Dog and people sitting around a van.

The star that rises and sets with the sun during the high summer is known as Sirius, or the Dog Star. Forever shining brightly in the constellation Canis Major (Big Dog), Sirius was perceived by ancient people as bringing about the hottest temperatures of the year, giving way to the famous expression “the dog days of summer”.

What this means for your dog is probably more fun and games played outside. Without an approach to their safety and wellbeing, however, they could wind up getting sick or injured this summer. But not on our watch!

Getting Acclimated

Most people begin to step up their summer game around the Fourth of July. We recommend slowly acclimating your pet to any new routine. For example, if you’ve decided to start running every day:

  • Make sure they’re up for it (any weight gain from last winter can make a pet more susceptible to injury)
  • Only go out at dawn or dusk
  • Be sure that the pavement is never too hot for their delicate paw pads
  • If they demonstrate they’re ready, you can move from a speed walk to a jog, or go for longer periods of time.

Simple Needs

Water and shade are going to be your pet’s other best friends this summer, and they should always have access to plenty of both. The Dog Days of Summer suggests that scorching temperatures make it challenging to get anything done. It can be hard to simply hang out during the day, but the risk of heatstroke is very real for pets.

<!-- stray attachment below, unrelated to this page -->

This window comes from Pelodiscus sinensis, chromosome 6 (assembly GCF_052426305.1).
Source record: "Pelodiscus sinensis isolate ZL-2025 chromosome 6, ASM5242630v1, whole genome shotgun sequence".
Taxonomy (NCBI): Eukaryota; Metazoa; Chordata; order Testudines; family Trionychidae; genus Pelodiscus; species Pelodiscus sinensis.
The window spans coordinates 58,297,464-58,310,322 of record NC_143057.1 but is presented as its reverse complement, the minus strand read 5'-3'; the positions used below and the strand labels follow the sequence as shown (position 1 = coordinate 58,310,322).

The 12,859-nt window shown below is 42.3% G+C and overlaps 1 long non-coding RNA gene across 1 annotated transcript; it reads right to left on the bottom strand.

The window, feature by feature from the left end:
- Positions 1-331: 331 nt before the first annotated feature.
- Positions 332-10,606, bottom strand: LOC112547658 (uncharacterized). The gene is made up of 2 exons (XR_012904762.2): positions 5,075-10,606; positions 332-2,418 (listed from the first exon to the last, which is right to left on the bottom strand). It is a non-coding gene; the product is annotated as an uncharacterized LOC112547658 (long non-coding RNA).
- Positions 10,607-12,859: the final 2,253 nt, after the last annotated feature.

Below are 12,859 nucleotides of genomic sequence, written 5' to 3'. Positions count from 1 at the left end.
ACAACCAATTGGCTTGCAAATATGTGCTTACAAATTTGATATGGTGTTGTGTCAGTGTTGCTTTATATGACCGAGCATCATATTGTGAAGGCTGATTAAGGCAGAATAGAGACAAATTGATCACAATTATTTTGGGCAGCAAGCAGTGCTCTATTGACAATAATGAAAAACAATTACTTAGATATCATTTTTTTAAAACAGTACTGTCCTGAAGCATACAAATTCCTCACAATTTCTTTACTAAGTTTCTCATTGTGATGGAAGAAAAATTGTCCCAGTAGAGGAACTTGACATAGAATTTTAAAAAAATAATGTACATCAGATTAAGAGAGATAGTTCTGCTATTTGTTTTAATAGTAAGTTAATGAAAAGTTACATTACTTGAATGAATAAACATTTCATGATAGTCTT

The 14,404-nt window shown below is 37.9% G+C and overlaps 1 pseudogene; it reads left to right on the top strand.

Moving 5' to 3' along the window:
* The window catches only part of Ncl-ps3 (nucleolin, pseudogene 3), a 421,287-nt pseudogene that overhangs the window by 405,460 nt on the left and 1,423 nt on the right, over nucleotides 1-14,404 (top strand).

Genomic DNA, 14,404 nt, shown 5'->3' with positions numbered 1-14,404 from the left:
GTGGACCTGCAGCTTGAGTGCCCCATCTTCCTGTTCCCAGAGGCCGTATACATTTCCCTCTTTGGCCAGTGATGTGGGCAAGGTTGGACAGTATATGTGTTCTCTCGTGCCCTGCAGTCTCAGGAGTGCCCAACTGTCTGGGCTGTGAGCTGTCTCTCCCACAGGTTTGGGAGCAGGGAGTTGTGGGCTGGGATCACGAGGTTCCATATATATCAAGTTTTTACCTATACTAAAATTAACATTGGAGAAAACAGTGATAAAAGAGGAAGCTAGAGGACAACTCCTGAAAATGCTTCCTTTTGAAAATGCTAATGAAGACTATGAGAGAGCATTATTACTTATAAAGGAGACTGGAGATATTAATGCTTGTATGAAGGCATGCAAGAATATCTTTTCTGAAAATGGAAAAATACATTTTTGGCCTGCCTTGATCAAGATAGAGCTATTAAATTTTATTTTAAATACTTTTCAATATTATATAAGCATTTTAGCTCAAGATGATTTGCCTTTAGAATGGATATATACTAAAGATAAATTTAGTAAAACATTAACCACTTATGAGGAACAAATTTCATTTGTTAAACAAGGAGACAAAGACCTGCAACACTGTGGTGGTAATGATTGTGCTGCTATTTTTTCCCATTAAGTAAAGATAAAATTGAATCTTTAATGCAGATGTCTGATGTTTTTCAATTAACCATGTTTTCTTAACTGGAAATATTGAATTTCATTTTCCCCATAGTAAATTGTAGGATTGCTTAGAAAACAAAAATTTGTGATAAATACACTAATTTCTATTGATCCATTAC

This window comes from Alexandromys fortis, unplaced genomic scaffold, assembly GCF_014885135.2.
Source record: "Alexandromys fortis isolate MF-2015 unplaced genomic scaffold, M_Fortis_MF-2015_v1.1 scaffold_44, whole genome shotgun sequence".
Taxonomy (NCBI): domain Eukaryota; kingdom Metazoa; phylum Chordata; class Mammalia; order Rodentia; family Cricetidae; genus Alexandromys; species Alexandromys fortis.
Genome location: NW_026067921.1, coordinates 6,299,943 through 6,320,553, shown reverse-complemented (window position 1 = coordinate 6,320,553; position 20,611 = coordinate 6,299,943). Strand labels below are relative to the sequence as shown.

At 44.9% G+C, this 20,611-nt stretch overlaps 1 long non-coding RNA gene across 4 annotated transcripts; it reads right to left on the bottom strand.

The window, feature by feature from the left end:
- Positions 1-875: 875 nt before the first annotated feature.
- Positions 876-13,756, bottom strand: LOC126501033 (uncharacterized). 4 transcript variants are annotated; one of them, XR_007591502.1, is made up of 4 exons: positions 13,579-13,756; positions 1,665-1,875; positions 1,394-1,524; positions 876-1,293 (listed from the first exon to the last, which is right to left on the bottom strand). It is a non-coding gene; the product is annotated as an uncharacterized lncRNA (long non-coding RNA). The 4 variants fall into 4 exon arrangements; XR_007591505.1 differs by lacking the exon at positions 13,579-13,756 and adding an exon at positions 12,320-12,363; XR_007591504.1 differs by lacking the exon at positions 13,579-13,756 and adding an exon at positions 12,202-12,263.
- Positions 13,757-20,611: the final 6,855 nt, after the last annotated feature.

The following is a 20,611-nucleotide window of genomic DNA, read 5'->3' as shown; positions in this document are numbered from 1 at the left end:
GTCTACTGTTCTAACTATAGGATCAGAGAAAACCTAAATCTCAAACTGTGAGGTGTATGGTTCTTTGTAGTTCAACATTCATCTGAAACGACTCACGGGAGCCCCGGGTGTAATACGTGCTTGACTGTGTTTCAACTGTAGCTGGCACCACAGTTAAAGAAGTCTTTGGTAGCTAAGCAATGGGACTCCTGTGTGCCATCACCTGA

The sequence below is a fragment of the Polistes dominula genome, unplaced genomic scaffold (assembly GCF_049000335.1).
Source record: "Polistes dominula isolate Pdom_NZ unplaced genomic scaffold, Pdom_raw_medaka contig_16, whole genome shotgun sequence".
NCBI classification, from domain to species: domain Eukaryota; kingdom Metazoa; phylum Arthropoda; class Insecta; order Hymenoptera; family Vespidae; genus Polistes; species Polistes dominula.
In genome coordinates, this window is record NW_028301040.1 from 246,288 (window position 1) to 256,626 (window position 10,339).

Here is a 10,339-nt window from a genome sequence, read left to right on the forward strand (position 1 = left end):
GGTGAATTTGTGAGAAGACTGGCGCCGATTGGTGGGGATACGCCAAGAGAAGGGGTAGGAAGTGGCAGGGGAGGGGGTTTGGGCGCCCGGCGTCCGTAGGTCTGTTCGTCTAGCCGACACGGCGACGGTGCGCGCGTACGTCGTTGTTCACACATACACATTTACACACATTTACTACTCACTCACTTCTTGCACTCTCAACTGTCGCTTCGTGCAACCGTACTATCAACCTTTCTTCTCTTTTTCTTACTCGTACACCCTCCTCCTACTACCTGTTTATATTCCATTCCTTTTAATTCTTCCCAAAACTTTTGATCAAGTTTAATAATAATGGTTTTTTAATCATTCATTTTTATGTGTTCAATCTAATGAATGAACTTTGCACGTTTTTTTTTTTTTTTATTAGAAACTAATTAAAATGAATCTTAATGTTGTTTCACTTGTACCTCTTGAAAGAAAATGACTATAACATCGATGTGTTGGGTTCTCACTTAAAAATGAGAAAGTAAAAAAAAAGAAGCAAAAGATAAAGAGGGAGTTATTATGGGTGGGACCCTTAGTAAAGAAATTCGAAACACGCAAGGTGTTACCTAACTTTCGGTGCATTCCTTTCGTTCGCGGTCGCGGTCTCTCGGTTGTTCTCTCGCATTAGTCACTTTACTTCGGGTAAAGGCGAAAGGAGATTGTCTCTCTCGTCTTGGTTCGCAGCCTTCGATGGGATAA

Heat Safety

Since dogs don’t sweat like we do to cool down, you’ll notice them panting more during hot weather. Excessive panting is a common symptom of heatstroke, as well as:

  • Drooling
  • Elevated internal temperature above 103 degrees
  • Reddened gums
  • Dehydration (pinch their skin by the shoulder blades to see if it returns quickly to it’s normal spot. If it takes time, they’re in need of hydration)
  • Rapid heart rate

Heatstroke can be a life-threatening illness, especially for senior dogs . Please call us for help

Be Flexible

Some dogs won’t comply with their owner’s demands for indoor play time. As long as they are in a shady area with lots of water, they may enjoy extra time out back. 

  • Install a fan to cool them down
  • Keep a close eye on them (don’t leave them alone outside while you’re gone)
  • Refill water bowls with cool, clean water
  • Offer nutritious frozen pet treats

Dog Days of Summer Recreation

We encourage you to keep pet safety a priority in these ways when experiencing the great outdoors this summer:

  • Invest in a pet first aid kit that can be easily carried 
  • Always have an extra collar, Set of ID tags, and leash as a backup (it’s not a good idea to allow your dog to run off-leash in areas where they might run into various wildlife)
  • Extra waste removal bags always come in handy
  • Purchase a snug-fitting doggie life jacket for them to wear anytime you’re on or near water, and always have extra towels
  • Do not leave your dog unattended at campsites or when swimming
  • Give them opportunities to use their obedience skills (commands like sit, stay, down, leave it, and more can make the dog days of summer more fun and safe for everyone!)

What Else?

The Dog Days of Summer provide a great opportunity to remind all pet owners of the importance of microchips, vaccinations, and parasite prevention medication

If you’re concerned that your pup isn’t enjoying the season as much as they used to, please let us know. Our team at Bowman Veterinary Hospital doesn’t want them to miss out on all the fun!